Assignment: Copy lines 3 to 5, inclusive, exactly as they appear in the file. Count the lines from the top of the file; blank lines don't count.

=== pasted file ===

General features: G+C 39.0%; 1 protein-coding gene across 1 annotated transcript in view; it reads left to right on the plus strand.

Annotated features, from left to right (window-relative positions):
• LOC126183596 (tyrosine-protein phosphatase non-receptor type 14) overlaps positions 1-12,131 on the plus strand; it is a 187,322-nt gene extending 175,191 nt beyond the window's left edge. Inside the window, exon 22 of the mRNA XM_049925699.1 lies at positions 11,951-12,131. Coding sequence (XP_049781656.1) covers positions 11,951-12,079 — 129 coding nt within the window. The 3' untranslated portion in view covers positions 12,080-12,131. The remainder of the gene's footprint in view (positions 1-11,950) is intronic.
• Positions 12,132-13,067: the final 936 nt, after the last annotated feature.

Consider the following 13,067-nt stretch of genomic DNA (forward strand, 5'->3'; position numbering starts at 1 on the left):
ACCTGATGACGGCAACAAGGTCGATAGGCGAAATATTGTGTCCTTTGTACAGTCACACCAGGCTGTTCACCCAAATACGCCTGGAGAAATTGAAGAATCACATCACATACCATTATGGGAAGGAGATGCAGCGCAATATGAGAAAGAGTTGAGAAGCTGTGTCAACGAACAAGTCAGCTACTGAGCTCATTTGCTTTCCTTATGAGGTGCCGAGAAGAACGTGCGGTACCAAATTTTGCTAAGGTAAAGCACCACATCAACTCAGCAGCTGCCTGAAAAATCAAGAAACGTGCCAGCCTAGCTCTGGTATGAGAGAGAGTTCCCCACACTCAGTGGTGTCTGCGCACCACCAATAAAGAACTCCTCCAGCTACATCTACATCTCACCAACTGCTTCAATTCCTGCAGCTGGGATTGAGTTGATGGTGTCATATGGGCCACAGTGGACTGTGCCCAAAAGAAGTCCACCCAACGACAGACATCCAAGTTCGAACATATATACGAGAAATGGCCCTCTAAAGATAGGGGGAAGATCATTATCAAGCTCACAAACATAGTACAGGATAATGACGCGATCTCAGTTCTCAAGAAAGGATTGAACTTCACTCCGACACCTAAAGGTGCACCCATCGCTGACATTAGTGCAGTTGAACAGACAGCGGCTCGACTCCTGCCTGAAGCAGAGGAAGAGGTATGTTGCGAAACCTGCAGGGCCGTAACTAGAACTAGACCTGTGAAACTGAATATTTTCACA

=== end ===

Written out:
• LOC126183596 (tyrosine-protein phosphatase non-receptor type 14) overlaps positions 1-12,131 on the plus strand; it is a 187,322-nt gene extending 175,191 nt beyond the window's left edge. Inside the window, exon 22 of the mRNA XM_049925699.1 lies at positions 11,951-12,131. Coding sequence (XP_049781656.1) covers positions 11,951-12,079 — 129 coding nt within the window. The 3' untranslated portion in view covers positions 12,080-12,131. The remainder of the gene's footprint in view (positions 1-11,950) is intronic.
• Positions 12,132-13,067: the final 936 nt, after the last annotated feature.

Consider the following 13,067-nt stretch of genomic DNA (forward strand, 5'->3'; position numbering starts at 1 on the left):